Dickens als plus envelope
Lot 56
DICKENS (CHARLES) Autograph letter signed ("CD"), to his solicitor and close friend, Thomas Mitton, lambasting his father, 1842
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Lot Details
Autograph letter signed ("CD"), to his solicitor and close friend, Thomas Mitton ("My Dear Mitton"), lambasting his father ("...I think my father is a great Jackass – which is not a novel sentiment with me, by any means...") and reporting progress on his latest work: "I hope to finish my first Volume by the end or middle of next week. If I don't complete it by that time, it can only be, please God, a very few days later", promising to have dinner with him as soon as he is free ("...At the same time I will bring a blank cheque in the bag – and some proofs to read..."); he also confesses himself "rather horrified" by Mitton's statement of the money owing ("...I fear... that I have very little money – and I did not expect you to come down upon me so soon..."); concluding with family news from the seaside ("...All well, I am happy to say – and Toby illustrious in his renewed vigor and sunburnt face..."); with autograph envelope, signed ("Charles Dickens"), 3 pages, envelope dust-stained with stamp removed, 8vo, Broadstairs, 17 August 1842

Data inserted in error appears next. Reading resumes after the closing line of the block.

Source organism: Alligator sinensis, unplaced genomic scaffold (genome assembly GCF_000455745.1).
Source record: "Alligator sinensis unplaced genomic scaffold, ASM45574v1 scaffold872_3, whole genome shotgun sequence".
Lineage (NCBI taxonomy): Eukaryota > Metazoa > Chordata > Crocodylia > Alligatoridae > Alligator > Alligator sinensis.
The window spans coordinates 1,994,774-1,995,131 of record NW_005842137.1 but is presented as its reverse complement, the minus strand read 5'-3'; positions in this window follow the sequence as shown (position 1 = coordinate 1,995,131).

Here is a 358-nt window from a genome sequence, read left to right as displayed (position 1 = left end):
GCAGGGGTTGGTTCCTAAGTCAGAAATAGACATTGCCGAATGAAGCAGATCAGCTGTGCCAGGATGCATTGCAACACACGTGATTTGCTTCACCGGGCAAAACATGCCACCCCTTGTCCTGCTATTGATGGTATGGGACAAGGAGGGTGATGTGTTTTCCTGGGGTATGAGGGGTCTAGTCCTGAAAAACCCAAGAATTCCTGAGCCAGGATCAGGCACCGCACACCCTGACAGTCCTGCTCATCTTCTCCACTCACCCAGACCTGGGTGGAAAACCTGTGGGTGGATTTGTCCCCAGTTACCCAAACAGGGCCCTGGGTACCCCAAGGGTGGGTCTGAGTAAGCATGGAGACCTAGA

• A NEWLY-DISCOVERED LETTER IN WHICH DICKENS DESCRIBES HIS FATHER – THE ORIGINAL OF MACAWBER – AS 'A GREAT JACKASS' AND REPORTS ON HIS PROGRESS WRITING 'AMERICAN NOTES'. Dickens had got back from his American tour at the end of June, and at the time he wrote our letter was working on Chapter 6 of American Notes, for General Circulation, in which he described New York (for the chronology of composition, see the Pilgrim Edition, iii, p. 311, fn. 1). The book came out in two volumes on 19 October. By this time, Dickens had ceased to have any financial dealings with his feckless father, leaving him to be dealt with by Mitton instead. Mitton not only lent money to the father but, as our letter makes clear, to Dickens as well, in acknowledgment of which he was to be presented with the manuscript of A Christmas Carol (now in the Pierpont Morgan). The reference to 'Toby' appears to be to Dickens's eldest child, Charley. Dickens later wrote to a friend from Broadstairs that Charley was known as 'Flaster Floby', being 'a corruption of Master Toby' (to Henry Austin, 25 September 1845). Our letter is not published in the Pilgrim Edition.
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